For over a decade, FARE has been working with communities, governments, health professionals and police across the country to stop alcohol harms by supporting world-leading research, raising public awareness and advocating for changes to alcohol policy. In that time FARE has helped more than 750 communities and organisations, and backed over 1,400 projects around Australia.

For further information visit FARE’s website: www.fare.org.au.

 

Thank you to Fetal Alcohol Syndrome Information Network

 

Peggy Oba and her family organisation The Fetal Alcohol Syndrome Information Network have made a welcome donation to the rffada. Thank you Peggy and family, this will mean printed brochures and posters to distribute to organisations and additional support for our parents and carers.

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Pregnant Pause

FARE is pleased to announce a new national fundraising campaign that calls on Aussie dads-to-be to take a Pregnant Pause, and go without alcohol in support of a healthy pregnancy.

Giving up alcohol for up to 40 weeks, dads won’t just be giving their families the best start, but will also be raising funds to support thousands of people across Australia with Fetal Alcohol Spectrum Disorders (FASD).

The campaign launches this week and is catching on fast, with soon-to-be parents, Australian Olympic Swimmer, Elka Whalan and her husband, Olympic Water Polo champ, Tom Whalan, both proud ambassadors for the campaign.

Pregnant Pause Ambassador Ms Graham says, “A healthy pregnancy and baby is the ultimate for any family, so I’m delighted to be a part of the Pregnant Pause campaign, and proud to have my husband Tom supporting me along the way.”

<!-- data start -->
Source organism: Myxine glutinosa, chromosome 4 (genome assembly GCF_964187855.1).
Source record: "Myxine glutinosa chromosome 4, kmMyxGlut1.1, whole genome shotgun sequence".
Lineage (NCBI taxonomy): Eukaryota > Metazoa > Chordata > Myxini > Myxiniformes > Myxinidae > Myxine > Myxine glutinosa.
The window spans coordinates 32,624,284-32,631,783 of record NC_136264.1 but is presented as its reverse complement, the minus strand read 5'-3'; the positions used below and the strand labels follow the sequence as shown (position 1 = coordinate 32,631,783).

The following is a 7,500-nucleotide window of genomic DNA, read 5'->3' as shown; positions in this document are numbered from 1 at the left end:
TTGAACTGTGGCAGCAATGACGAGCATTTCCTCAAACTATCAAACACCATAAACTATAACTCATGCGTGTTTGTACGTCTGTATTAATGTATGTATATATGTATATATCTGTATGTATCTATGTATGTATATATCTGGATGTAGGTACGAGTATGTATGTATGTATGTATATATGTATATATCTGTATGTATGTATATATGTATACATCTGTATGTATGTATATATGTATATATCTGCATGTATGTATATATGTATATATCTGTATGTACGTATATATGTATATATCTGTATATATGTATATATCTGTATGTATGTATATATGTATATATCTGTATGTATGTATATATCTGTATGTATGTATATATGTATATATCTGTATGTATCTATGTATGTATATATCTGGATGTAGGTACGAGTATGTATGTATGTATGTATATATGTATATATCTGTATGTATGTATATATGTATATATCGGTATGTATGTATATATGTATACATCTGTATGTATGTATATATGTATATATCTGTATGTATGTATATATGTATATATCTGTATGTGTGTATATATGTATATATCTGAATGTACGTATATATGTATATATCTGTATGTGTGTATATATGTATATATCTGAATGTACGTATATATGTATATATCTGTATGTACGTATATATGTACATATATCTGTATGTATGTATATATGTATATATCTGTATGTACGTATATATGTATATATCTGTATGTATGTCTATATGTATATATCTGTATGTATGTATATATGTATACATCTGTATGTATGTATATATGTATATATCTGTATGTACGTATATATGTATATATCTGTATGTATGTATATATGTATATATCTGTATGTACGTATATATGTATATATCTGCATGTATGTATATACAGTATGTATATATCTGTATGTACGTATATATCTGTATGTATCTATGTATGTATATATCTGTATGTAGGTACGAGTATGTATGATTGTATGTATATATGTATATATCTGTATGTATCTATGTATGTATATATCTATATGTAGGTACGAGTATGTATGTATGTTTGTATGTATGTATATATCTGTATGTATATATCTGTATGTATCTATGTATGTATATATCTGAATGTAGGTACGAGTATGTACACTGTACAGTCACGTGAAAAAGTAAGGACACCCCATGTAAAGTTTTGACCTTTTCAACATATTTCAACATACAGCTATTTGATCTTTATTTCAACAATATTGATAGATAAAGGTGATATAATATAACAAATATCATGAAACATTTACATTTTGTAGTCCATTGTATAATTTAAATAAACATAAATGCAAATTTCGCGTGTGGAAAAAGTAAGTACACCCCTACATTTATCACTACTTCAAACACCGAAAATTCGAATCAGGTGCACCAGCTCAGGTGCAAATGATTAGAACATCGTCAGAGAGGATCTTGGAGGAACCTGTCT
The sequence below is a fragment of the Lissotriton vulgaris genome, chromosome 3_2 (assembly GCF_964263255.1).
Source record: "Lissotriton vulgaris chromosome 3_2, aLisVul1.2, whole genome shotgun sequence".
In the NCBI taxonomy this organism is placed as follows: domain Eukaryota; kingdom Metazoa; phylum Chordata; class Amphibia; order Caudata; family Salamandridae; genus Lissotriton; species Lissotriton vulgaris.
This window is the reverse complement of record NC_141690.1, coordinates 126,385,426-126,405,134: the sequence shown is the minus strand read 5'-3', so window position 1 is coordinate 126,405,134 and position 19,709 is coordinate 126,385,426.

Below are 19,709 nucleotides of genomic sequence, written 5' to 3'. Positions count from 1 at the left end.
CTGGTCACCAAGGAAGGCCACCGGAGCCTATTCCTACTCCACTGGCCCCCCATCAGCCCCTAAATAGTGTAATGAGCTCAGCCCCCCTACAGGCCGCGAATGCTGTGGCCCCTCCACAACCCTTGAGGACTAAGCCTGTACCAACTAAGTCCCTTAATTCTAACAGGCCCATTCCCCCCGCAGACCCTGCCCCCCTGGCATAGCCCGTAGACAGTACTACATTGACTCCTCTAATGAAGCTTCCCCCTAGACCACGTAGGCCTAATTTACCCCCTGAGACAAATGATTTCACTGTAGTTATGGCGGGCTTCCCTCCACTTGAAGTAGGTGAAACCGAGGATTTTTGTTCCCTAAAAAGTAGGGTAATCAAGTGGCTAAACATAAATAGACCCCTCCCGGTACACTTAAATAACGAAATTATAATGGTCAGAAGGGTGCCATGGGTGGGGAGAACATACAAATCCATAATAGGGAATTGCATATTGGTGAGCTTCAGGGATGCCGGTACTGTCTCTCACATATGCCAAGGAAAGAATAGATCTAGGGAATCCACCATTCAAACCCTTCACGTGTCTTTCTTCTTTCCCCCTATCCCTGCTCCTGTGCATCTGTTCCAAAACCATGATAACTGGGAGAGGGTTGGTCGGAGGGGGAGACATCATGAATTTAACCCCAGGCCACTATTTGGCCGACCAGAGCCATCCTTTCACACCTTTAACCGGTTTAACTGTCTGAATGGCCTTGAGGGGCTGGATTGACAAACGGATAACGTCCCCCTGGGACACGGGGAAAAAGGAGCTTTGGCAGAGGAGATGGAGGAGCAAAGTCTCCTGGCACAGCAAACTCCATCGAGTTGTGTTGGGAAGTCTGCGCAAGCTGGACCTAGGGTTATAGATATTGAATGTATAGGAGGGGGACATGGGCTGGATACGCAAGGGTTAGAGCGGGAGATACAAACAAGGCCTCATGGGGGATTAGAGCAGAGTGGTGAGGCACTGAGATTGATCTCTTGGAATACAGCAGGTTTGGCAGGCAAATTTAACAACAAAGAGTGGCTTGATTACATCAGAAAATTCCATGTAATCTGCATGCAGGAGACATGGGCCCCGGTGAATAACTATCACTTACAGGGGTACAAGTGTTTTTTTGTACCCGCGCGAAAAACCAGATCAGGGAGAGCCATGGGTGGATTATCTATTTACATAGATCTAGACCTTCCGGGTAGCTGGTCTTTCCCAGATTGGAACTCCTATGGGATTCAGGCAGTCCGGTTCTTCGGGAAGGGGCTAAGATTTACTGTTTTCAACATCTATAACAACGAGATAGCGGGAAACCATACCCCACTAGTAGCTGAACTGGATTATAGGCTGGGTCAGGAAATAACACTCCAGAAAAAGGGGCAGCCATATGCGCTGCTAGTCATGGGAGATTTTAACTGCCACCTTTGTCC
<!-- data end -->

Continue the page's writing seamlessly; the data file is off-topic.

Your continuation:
The campaign’s creative catalyst and father of two, Troy Jones, wants to challenge Aussie Dads and says fatherhood should start before you bring the baby home.

“Dads today are a lot more hands on, and Pregnant Pause is a way that they can give their baby the best start in life, before they even enter the world.

We’re calling on dads-to-be to step up and join their partners in going without alcohol during the pregnancy, in the knowledge that by doing so, they’ll make it easier for their partners too,” Mr Jones said.

With the campaign slogan: Man up, drinks down, Pregnant Pause will also raise funds for prevention, education, diagnosis and support for the thousands of people across Australia who are impacted by FASD. FASD is the most common preventable cause of non-genetic, developmental disability in Australia, and it happens because of prenatal alcohol exposure. Babies born with FASD may have devastating developmental disabilities that can affect them for the rest of their lives.

Mr Jones says Pregnant Pause will raise money to provide support to those who are living with FASD, to prevent it from happening to more babies, and to educate the nation that there is no known safe time to drink alcohol during pregnancy.

“We want to smash the taboos, clear the air on alcohol during pregnancy and raise funds for Australians living with FASD – we want to make FASD history.” Mr Jones said.

Register for Pregnant Pause today

Give to Pregnant Pause now

 

Posters and Brochures

If you are pregnant or thinking of becoming pregnant over the holiday season, dont drink.  The consequences could be far more than you could ever imagine.

 

rffada poster

    For a healthy baby, no alcohol while pregnant is safest!

 

If you need more or different information

If there is information on FASD which is not on this website please contact me at This email address is being protected from spambots. You need JavaScript enabled to view it. .   I will source and upload the information that you require.  If you need it then others will too.

Information on this site from volunteers of the rffada is based on experience and is not made by medical personnel unless stated as such.  Additionally,we advise that the information contained in ths site is designed to support, not replace, the relationship that exists between a patient/site visitor and his/her existing health care professional/s.

Thank you

Anne